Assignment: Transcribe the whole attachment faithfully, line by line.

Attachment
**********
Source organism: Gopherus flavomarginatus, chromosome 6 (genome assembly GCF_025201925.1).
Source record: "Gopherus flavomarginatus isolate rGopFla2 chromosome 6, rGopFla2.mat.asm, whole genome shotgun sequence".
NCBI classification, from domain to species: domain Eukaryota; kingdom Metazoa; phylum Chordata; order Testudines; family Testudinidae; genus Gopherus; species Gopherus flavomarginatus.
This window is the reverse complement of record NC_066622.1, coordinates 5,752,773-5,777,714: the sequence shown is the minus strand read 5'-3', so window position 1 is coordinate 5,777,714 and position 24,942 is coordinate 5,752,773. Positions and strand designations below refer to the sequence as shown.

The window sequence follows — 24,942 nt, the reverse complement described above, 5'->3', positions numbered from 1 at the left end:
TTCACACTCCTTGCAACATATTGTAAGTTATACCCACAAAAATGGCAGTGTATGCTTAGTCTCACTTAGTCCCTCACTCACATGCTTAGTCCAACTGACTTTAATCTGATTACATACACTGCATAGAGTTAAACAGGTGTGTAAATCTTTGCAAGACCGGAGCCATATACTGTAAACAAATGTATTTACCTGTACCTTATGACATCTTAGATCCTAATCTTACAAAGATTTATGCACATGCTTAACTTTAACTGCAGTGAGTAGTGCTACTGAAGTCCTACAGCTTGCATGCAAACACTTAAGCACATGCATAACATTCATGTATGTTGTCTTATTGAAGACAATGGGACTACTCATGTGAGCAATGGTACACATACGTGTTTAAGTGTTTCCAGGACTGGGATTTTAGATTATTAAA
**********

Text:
Source organism: Gopherus flavomarginatus, chromosome 6 (genome assembly GCF_025201925.1).
Source record: "Gopherus flavomarginatus isolate rGopFla2 chromosome 6, rGopFla2.mat.asm, whole genome shotgun sequence".
NCBI classification, from domain to species: domain Eukaryota; kingdom Metazoa; phylum Chordata; order Testudines; family Testudinidae; genus Gopherus; species Gopherus flavomarginatus.
This window is the reverse complement of record NC_066622.1, coordinates 5,752,773-5,777,714: the sequence shown is the minus strand read 5'-3', so window position 1 is coordinate 5,777,714 and position 24,942 is coordinate 5,752,773. Positions and strand designations below refer to the sequence as shown.

The window sequence follows — 24,942 nt, the reverse complement described above, 5'->3', positions numbered from 1 at the left end:
TTCACACTCCTTGCAACATATTGTAAGTTATACCCACAAAAATGGCAGTGTATGCTTAGTCTCACTTAGTCCCTCACTCACATGCTTAGTCCAACTGACTTTAATCTGATTACATACACTGCATAGAGTTAAACAGGTGTGTAAATCTTTGCAAGACCGGAGCCATATACTGTAAACAAATGTATTTACCTGTACCTTATGACATCTTAGATCCTAATCTTACAAAGATTTATGCACATGCTTAACTTTAACTGCAGTGAGTAGTGCTACTGAAGTCCTACAGCTTGCATGCAAACACTTAAGCACATGCATAACATTCATGTATGTTGTCTTATTGAAGACAATGGGACTACTCATGTGAGCAATGGTACACATACGTGTTTAAGTGTTTCCAGGACTGGGATTTTAGATTATTAAA